What is accessibility?
The design of products, devices, services, information and environments ensuring their use by people with disabilities. More specifically, accessibility enables people with disabilities to perceive, navigate, understand, and interact with products, devices, services, information and environments as well as contribute to their development.
SKILLS21 participants vary in readiness levels, life experiences, perceptual differences, language abilities, and more. UDL practices help reduce barriers to learning and support teaching strategies that help meet the needs of all learners.
Three Principles for Universal Design for Learning (UDL)
Consider the following principles as you design and deliver your SKILLS21 workshops:
- Providing Multiple Means of Representation: Offering information in more than one modality (how information is shown). E.g. using slides, handouts, glossaries, videos, etc.
- Providing Multiple Means of Action and Expression: Providing different ways for students to interact with material and demonstrate what they know and what they have learned (how people participate) E.g. provide appropriate time for different contexts like written test vs. oral presentation vs. group project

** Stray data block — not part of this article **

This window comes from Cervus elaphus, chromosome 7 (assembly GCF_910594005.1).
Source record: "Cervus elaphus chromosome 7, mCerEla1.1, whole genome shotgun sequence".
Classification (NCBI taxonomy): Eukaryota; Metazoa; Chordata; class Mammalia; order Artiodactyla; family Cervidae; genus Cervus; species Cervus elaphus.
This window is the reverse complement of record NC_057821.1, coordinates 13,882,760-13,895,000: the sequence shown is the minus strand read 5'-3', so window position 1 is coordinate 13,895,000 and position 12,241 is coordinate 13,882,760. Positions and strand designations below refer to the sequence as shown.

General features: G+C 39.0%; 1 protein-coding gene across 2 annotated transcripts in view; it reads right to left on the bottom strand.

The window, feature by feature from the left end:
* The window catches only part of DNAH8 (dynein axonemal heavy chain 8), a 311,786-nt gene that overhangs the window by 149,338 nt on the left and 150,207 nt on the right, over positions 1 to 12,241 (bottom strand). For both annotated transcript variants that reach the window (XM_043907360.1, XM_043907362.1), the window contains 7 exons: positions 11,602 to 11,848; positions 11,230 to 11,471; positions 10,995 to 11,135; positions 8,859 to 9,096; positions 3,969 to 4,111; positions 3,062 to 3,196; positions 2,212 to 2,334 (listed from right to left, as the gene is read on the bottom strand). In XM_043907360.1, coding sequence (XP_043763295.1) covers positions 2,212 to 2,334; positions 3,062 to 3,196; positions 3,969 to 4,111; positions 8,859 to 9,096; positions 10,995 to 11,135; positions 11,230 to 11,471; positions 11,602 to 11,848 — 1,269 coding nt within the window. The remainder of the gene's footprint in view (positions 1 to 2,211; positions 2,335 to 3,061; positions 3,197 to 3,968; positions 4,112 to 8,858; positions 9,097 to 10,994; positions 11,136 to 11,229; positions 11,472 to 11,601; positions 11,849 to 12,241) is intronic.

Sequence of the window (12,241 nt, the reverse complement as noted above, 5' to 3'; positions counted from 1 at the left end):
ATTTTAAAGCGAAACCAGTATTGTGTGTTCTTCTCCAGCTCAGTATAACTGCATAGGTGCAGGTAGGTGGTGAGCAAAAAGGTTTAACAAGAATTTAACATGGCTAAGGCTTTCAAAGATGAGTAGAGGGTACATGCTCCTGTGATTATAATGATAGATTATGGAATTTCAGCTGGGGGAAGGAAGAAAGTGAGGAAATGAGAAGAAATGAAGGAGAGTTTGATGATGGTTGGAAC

- Providing Multiple Means of Engagement: Providing different ways for students to engage with the material. E.g. small group discussions, activities, presentations
For descriptions of these principles and how to include them, visit the McGill Office for Students with Disabilities Website.
Keep in mind when...
Initiating a workshop
- If possible: Ask about accessibility needs on registration form
- Have an accessibility statement with contact information in registration form
- Choose the right platform and use caption
- Build in breaks
Promoting workshops online
- Use plain language
- Add alternative text (image descriptions and video captioning)
- Use descriptive links
- Ensure effective color contrast